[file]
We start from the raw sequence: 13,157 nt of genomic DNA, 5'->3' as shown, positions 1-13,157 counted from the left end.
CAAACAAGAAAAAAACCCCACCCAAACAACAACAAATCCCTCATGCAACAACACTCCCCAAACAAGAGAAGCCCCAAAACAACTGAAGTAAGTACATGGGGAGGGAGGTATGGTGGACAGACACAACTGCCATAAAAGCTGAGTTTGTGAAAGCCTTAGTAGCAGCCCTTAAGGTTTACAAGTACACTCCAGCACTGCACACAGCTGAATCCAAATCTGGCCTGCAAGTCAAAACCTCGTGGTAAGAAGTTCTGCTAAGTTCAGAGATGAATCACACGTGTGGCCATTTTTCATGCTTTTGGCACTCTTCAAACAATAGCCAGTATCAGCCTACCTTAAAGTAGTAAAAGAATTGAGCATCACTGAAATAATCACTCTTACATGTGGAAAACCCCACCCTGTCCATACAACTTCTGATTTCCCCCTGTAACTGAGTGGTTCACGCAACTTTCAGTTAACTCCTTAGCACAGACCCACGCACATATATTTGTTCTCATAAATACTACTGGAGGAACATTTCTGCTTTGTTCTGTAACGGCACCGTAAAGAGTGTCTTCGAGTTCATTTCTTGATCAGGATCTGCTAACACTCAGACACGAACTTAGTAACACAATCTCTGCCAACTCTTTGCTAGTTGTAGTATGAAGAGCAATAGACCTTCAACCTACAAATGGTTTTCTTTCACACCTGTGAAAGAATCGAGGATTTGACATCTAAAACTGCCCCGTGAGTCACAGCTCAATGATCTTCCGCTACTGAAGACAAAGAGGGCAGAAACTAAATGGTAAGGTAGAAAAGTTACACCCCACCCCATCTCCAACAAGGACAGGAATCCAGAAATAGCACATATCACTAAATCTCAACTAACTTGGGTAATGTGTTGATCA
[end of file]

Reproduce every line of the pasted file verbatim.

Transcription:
We start from the raw sequence: 13,157 nt of genomic DNA, 5'->3' as shown, positions 1-13,157 counted from the left end.
CAAACAAGAAAAAAACCCCACCCAAACAACAACAAATCCCTCATGCAACAACACTCCCCAAACAAGAGAAGCCCCAAAACAACTGAAGTAAGTACATGGGGAGGGAGGTATGGTGGACAGACACAACTGCCATAAAAGCTGAGTTTGTGAAAGCCTTAGTAGCAGCCCTTAAGGTTTACAAGTACACTCCAGCACTGCACACAGCTGAATCCAAATCTGGCCTGCAAGTCAAAACCTCGTGGTAAGAAGTTCTGCTAAGTTCAGAGATGAATCACACGTGTGGCCATTTTTCATGCTTTTGGCACTCTTCAAACAATAGCCAGTATCAGCCTACCTTAAAGTAGTAAAAGAATTGAGCATCACTGAAATAATCACTCTTACATGTGGAAAACCCCACCCTGTCCATACAACTTCTGATTTCCCCCTGTAACTGAGTGGTTCACGCAACTTTCAGTTAACTCCTTAGCACAGACCCACGCACATATATTTGTTCTCATAAATACTACTGGAGGAACATTTCTGCTTTGTTCTGTAACGGCACCGTAAAGAGTGTCTTCGAGTTCATTTCTTGATCAGGATCTGCTAACACTCAGACACGAACTTAGTAACACAATCTCTGCCAACTCTTTGCTAGTTGTAGTATGAAGAGCAATAGACCTTCAACCTACAAATGGTTTTCTTTCACACCTGTGAAAGAATCGAGGATTTGACATCTAAAACTGCCCCGTGAGTCACAGCTCAATGATCTTCCGCTACTGAAGACAAAGAGGGCAGAAACTAAATGGTAAGGTAGAAAAGTTACACCCCACCCCATCTCCAACAAGGACAGGAATCCAGAAATAGCACATATCACTAAATCTCAACTAACTTGGGTAATGTGTTGATCA